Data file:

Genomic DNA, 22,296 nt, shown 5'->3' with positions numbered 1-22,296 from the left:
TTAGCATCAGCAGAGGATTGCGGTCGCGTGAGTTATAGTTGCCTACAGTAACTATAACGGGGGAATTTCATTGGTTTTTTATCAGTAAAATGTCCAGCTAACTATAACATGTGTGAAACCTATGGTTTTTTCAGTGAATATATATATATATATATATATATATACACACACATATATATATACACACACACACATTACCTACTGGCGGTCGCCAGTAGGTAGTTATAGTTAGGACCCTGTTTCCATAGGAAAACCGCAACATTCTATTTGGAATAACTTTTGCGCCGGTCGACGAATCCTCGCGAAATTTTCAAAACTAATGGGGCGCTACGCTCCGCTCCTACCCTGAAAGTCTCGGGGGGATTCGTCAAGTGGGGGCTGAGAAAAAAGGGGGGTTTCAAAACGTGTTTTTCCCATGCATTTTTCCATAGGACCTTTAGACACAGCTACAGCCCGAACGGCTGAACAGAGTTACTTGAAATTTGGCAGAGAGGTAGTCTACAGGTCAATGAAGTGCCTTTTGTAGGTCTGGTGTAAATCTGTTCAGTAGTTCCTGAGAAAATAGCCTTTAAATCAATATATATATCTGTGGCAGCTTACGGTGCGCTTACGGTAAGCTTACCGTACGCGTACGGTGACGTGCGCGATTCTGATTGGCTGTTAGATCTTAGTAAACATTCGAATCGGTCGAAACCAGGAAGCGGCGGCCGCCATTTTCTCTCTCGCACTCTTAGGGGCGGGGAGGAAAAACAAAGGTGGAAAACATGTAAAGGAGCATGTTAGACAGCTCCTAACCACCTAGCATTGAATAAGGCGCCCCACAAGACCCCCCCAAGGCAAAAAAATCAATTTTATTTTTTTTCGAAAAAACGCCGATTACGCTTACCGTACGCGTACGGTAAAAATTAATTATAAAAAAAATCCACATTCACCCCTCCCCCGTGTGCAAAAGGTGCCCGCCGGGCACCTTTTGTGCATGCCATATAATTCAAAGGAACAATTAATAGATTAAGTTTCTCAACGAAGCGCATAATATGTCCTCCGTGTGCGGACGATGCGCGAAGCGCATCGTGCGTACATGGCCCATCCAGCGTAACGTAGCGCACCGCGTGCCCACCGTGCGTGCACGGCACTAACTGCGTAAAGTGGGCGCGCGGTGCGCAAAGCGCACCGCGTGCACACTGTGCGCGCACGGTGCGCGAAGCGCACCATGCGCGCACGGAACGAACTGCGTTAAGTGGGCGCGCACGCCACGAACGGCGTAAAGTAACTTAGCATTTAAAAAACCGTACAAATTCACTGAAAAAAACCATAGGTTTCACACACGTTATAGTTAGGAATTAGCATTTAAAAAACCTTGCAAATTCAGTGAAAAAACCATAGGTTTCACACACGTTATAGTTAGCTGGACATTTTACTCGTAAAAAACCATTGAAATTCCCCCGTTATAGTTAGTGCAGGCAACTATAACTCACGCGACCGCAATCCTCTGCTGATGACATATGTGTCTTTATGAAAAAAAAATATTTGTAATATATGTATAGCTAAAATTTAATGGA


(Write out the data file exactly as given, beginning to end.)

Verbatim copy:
Genomic DNA, 22,296 nt, shown 5'->3' with positions numbered 1-22,296 from the left:
TTAGCATCAGCAGAGGATTGCGGTCGCGTGAGTTATAGTTGCCTACAGTAACTATAACGGGGGAATTTCATTGGTTTTTTATCAGTAAAATGTCCAGCTAACTATAACATGTGTGAAACCTATGGTTTTTTCAGTGAATATATATATATATATATATATATATACACACACATATATATATACACACACACACATTACCTACTGGCGGTCGCCAGTAGGTAGTTATAGTTAGGACCCTGTTTCCATAGGAAAACCGCAACATTCTATTTGGAATAACTTTTGCGCCGGTCGACGAATCCTCGCGAAATTTTCAAAACTAATGGGGCGCTACGCTCCGCTCCTACCCTGAAAGTCTCGGGGGGATTCGTCAAGTGGGGGCTGAGAAAAAAGGGGGGTTTCAAAACGTGTTTTTCCCATGCATTTTTCCATAGGACCTTTAGACACAGCTACAGCCCGAACGGCTGAACAGAGTTACTTGAAATTTGGCAGAGAGGTAGTCTACAGGTCAATGAAGTGCCTTTTGTAGGTCTGGTGTAAATCTGTTCAGTAGTTCCTGAGAAAATAGCCTTTAAATCAATATATATATCTGTGGCAGCTTACGGTGCGCTTACGGTAAGCTTACCGTACGCGTACGGTGACGTGCGCGATTCTGATTGGCTGTTAGATCTTAGTAAACATTCGAATCGGTCGAAACCAGGAAGCGGCGGCCGCCATTTTCTCTCTCGCACTCTTAGGGGCGGGGAGGAAAAACAAAGGTGGAAAACATGTAAAGGAGCATGTTAGACAGCTCCTAACCACCTAGCATTGAATAAGGCGCCCCACAAGACCCCCCCAAGGCAAAAAAATCAATTTTATTTTTTTTCGAAAAAACGCCGATTACGCTTACCGTACGCGTACGGTAAAAATTAATTATAAAAAAAATCCACATTCACCCCTCCCCCGTGTGCAAAAGGTGCCCGCCGGGCACCTTTTGTGCATGCCATATAATTCAAAGGAACAATTAATAGATTAAGTTTCTCAACGAAGCGCATAATATGTCCTCCGTGTGCGGACGATGCGCGAAGCGCATCGTGCGTACATGGCCCATCCAGCGTAACGTAGCGCACCGCGTGCCCACCGTGCGTGCACGGCACTAACTGCGTAAAGTGGGCGCGCGGTGCGCAAAGCGCACCGCGTGCACACTGTGCGCGCACGGTGCGCGAAGCGCACCATGCGCGCACGGAACGAACTGCGTTAAGTGGGCGCGCACGCCACGAACGGCGTAAAGTAACTTAGCATTTAAAAAACCGTACAAATTCACTGAAAAAAACCATAGGTTTCACACACGTTATAGTTAGGAATTAGCATTTAAAAAACCTTGCAAATTCAGTGAAAAAACCATAGGTTTCACACACGTTATAGTTAGCTGGACATTTTACTCGTAAAAAACCATTGAAATTCCCCCGTTATAGTTAGTGCAGGCAACTATAACTCACGCGACCGCAATCCTCTGCTGATGACATATGTGTCTTTATGAAAAAAAAATATTTGTAATATATGTATAGCTAAAATTTAATGGA